I bought a drone. Twice. In the same week.
Is the drone I bought so good that it needed to be bought twice? Was it missing features that could only be made up by buying a second one? Or was it something else entirely? Weighing in at two-thirds of a pound and small enough to literally takeoff and land in the palm of your hand, the DJI Spark is the smallest drone in the Chinese drone maker’s lineup. At $399 for the basic drone, or $599 for the Fly More kit that includes a remote, extra battery, carrying case, and a multi-battery charger, it’s also their cheapest.
DJI has 4 tiers of drones. The Inspire is their high-end, professional level model. The Phantom is the semi-pro/enthusiast model. The Mavic is for the casual user, or person who needs something highly portable. And then there’s the Spark. Unlike it’s bigger brothers, the Spark is marketed towards first time drone owners and people who don’t want or need more professional settings.
To be honest, I wanted the Spark’s big brother, the Mavic Pro. The 4K video and RAW image format opens up a lot of possibility, as does the extra 3 miles of range, the 40mph top speed, and the 30 minute battery. But the Mavic and kit costs $1300. That’s not cheap.
The Spark shoots 1080p video. It has the same 12MP sensor as the Mavic, but sacrifices pixels to image processing in order to simulate a gimbal’s yaw axis. There’s still the same full resolution photos, but they’re JPEG only, not RAW. The Spark also has only a 1.5 mile range, 32mph top speed and a 15 minute battery. On paper, it seems a significant cut in features, but in reality…it’s different.
It’s a 1080p world, since most people don’t have 4K devices. For YouTube and Facebook, the majority still watch videos on their phones, where 1080p still looks great. On the photo side, unless it’s low light, or another harsh lighting scene, the extra detail in a RAW file is usually unused. So, while those features are nice to have in the Mavic, they’re not needed. As far as the performance difference goes, I’ve only needed to go beyond 1 mile once. 4 miles is a long ways. Sure the Mavic is faster, but to me, the best shots are at slower speeds. I rarely want to go past 10mph. And for the battery, yes bigger is better, but if I go into a situation with a set of planned shots to execute, I find I have plenty of battery remaining, even at the Spark’s lower limit. Plus, the fact that it can takeoff or land in the palm of my hand means I never have to worry about finding a flat landing spot. For the price, the Spark is great for real-world needs.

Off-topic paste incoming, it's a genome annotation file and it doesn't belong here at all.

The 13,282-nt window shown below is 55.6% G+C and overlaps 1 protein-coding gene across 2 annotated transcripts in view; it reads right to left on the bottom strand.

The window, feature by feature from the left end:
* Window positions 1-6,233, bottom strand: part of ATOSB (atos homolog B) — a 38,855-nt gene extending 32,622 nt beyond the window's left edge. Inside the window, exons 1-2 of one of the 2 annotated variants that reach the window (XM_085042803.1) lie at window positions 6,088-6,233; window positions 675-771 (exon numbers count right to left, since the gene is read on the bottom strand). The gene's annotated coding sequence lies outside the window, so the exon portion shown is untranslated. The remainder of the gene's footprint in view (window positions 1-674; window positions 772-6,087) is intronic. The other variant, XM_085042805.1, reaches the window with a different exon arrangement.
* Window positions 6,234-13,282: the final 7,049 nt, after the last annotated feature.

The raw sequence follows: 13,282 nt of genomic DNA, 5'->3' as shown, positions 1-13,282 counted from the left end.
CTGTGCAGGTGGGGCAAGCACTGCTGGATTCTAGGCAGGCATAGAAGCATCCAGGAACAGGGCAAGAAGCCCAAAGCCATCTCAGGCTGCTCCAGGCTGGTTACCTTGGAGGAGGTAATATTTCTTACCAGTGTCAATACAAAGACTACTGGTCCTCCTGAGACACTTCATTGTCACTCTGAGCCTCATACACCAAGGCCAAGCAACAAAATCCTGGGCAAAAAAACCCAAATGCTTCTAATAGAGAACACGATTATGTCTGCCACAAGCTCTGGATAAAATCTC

And speaking of the real world, Hawaii has some epic sunrises, something to serve as a good early test of the drone. What better way than to fly it along the Nu Mokulua Islands, just of Oahu’s coastline. The islands are about 1 mile offshore, well within the 1.5 mile range. I launched the drone and set off.
Switching into sport mode, the drone flew the over the ocean surface in no time, and even though I was watching the battery life through my phone’s display closely, it was uncomfortable having the device so far away, with only open water beneath it. I shot some video, attempted some of the advanced photo modes such as the 360° photosphere and, noting I still had plenty of battery life left, I flew over the larger of the two islands. Then I lost my connection.The issue with drones like these is that, unlike their military cousins, these drones require line of sight communication between the drone and the controller. Mountain ranges block that. I expected my drone to instantly climb up to its max altitude and regain the connection. And I expected that once the battery hit a critical threshold it would jump up and return home. Neither happened. The drone was lost on the island, along with the all of the footage I had shot. The only thing that remained was the lower quality footage that was streamed to the phone during flight. Luckily the DJI Go app saves that to a cache.
Days went by, and with work in the way, I was unable to get the time to row out to the islands in attempt to find it. So, I did the next logical thing and bought a replacement.
Once the weekend came, I rented a kayak and began rowing out. I knew I wouldn’t find anything, but I was curious. The islands are popular with locals and tourists alike, and had the drone survived the fall down the jagged cliff side, someone would’ve picked it up. But I was curious.
I stopped a couple of times along the way and launched the Spark. The drone hovered in place, though the ocean current pushing me towards the shore made the drone appear to be drifting away from me.
2 miles later, having started from a beach further away tthan I wanted, I landed onto the island and began my trek. The ground was rocky and wet, the crashing waves creating small tidepools. I circled to the back side of the island, and launched my replacement drone to get a view from above.
I circled around and not seeing anything, I spent the rest of my battery life practicing coordinated movements between the camera gimbal and the control axis’s. The controller makes flying the drone easy. Light and gentle touches are much easier with a physical joystick than with a digital one.
I plucked the drone from the sky, and placed it back in my dry bag, then set back off for my kayak and the long row back.
The fact that I could do this at all speaks volumes for the little drone. If the best camera to use is the one you have with you, there’s nothing better than the Spark. When carrying it in the Fly More bag, even with spare batteries and controller, the weight of the kit is easily forgotten. And, when the drone is able to be launched seconds after pulling it from the bag, there’s no wasted time in setup. Just power it on, and go. What more does anyone need?